Don't single us out, say some Utah shooters
Some gun enthusiasts are unhappy that they are being targeted for restrictions on ammunition and shooting and hope the state is judicious in exercising its power.
A relatively small number of wildfires sparked by shooters shouldn't justify sweeping bans on firearms across counties, said Clark Aposhian, chairman of the Utah Shooting Sports Council.
"We do get defensive, you bet we do," he said Tuesday. "It's not a free-for-all against shooters because we 'own' technically less than 5 percent of the problem."
Obviously, conditions across a parched state demand that shooters take precautions, he said, but the state would be better off with a major awareness push to educate all Utahns about the dangers.
Instead, Gov. Gary Herbert announced Monday that his state forester, Dick Buehler, has been authorized to ban target shooting on a county-by-county basis outside of city limits.
Afterward, requests from counties began rolling in. On Tuesday, Buehler expanded an existing ban on explosive targets, tracers and steel-jacketed ammunition anywhere in the state outside of city limits.
Cities have the authority to impose their own restrictions.
Buehler said Cache, Davis and Utah counties have asked him to ban all target shooting in areas where that practice has started fires.
"There may be more coming," he said, "but it may take us a few days to get there."
Aposhian worries that counties will use the fire crisis to crack down on firearms.
"I'm not trying to put up roadblocks ... but I don't think we've exhausted our existing remedies yet," he said. "I think there should be specific requirements and specific consistent policy on what it takes to stop someone from shooting or driving or [starting] campfires or anything, rather than make it subjective, based on counties' whims or wishes."
He said the statute the governor's aides are citing has never been used to restrict firearms, and Aposhian believes that is "because they were uneasy about the interpretation as to whether they had the authority to do it."
Charles Hardy, director of Gun Owners of Utah, sees Herbert's solution as a measured response much better than rushing into a special legislative session and passing restrictions, as initially contemplated.
Stuart Wallin, owner of Get Some Guns and Ammo, said the danger arises when people shoot into rocks with metal-jacketed rounds, kicking up sparks in dry conditions.
Wallin said if Utahns would go to ranges around the state or be cautious about the conditions and what they're shooting, it could alleviate much of the risk.
"The problem is a lot of people aren't using common sense," he said. "And, unfortunately, what does our government do when people don't use common sense? They put restrictions on it."
Herbert has also been under political pressure. His Democratic opponent, retired Gen. Peter Cooke, has called for a statewide ban on fireworks. Herbert and federal land managers have barred fireworks outside city limits, and a slew of municipalities have enacted their own restrictions.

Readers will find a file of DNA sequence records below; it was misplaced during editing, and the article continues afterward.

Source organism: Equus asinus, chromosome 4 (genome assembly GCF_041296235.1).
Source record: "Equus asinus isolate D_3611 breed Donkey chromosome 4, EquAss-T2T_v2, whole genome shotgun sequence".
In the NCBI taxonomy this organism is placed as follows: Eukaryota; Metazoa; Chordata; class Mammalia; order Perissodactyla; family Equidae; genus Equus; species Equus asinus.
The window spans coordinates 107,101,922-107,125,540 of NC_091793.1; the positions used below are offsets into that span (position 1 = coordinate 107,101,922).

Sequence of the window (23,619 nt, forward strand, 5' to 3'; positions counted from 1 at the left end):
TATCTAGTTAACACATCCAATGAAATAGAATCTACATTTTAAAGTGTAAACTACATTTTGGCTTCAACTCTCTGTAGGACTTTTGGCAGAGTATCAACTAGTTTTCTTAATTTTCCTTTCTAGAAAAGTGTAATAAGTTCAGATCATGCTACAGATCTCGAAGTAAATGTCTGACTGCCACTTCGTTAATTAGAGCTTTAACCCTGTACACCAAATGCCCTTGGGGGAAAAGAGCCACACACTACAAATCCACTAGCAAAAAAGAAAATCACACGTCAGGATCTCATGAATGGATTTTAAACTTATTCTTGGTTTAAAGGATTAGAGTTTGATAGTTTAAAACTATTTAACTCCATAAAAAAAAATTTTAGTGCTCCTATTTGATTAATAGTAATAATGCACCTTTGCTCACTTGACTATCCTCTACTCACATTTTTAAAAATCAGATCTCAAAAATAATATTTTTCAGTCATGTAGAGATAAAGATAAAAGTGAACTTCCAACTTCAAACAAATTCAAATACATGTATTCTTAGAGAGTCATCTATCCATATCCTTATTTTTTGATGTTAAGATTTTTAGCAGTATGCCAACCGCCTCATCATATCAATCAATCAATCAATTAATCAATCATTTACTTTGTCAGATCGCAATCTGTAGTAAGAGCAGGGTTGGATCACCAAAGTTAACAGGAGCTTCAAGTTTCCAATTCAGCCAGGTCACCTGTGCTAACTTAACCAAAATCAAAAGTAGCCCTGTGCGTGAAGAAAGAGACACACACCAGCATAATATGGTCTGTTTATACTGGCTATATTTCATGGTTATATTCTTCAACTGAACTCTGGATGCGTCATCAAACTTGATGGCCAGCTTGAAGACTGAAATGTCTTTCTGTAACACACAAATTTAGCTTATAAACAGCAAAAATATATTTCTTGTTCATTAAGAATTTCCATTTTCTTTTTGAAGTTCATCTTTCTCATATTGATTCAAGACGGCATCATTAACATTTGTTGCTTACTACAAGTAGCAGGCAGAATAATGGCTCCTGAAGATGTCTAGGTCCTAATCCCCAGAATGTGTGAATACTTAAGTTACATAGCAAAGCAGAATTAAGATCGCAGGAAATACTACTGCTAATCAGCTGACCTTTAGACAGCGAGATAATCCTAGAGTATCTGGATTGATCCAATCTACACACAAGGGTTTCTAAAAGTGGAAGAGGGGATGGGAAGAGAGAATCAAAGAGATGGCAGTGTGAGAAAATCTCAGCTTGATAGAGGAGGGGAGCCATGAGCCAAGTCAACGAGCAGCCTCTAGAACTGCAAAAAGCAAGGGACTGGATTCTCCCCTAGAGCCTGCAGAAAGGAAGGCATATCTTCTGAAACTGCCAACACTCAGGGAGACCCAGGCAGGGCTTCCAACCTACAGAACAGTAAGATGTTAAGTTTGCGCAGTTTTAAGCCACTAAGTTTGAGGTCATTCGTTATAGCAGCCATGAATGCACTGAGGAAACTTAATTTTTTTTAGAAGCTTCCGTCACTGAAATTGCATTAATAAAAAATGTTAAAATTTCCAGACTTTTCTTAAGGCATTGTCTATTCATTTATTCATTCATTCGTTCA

Cooke wants more a blanket ban on private fireworks, similar to the one Colorado Gov. John Hickenlooper issued last month.
"No options can be spared in stopping this critical emergency," Cooke said. "In a time where seconds make the difference between life and death, Herbert has waited weeks to act, inexplicably putting the lives and livelihoods of Utahns at risk."
Cooke contends Herbert has the authority to implement a statewide ban on fireworks under Utah's Disaster Response and Recovery Act, which allows the governor to issue emergency declarations in response to terrorist attacks, acts of war, natural disasters or other disruptions.
Herbert's spokeswoman, Ally Isom, said that even assuming the law granted the authority to impose a statewide ban the governor's approach respects local leaders, who are best equipped to adapt to conditions on the ground.
"The governor has authority to declare a state of emergency, impose a police state and usurp local control," she said, "but that is generally reserved for events like nuclear holocaust or cataclysmic natural disasters."
Even in those instances, the governor's orders last 30 days or until the Legislature can convene to respond.
Tom Mills, a landscape photographer and South Salt Lake resident, started an online petition urging the governor to implement a statewide ban. Since he launched it nearly a week ago through a website affiliated with the group MoveOn.org, he has racked up more than 6,000 signatures.
"Some people are looking at me as Scrooge trying to ruin fireworks for kids. But for me this is a no-brainer: Amusement and pleasure and a celebratory thing that's temporary â¦ versus thousands of acres being burned and homes being lost," he said. "I would imagine every Utah citizen would be happy to sacrifice fireworks this year just so we can save our state from burning."
What does Utah law say?
To limit target shooting, Gov. Gary Herbert is using the following statute (65A-8-212):
"(1) (a) If the state forester finds conditions in a given area in the state to be extremely hazardous, he shall close those areas to any forms of use by the public, or to limit that use.
• "(b) The closure shall include the prohibition of open fires for the period of time he finds necessary.
"(2) Nothing in this chapter prohibits any resident within the area from full and free access to his home or property, or any legitimate use by the owner or lessee of the property.
"(3) The order or proclamation closing or limiting the use in the area shall set forth:
• "(a) the exact area coming under the order;
• "(b) the date when the order becomes effective; and
• "(c) if advisable, the authority from whom permits for entry into the area may be obtained.
"(4) Any entry into or use of any area in violation of this section is a class B misdemeanor."
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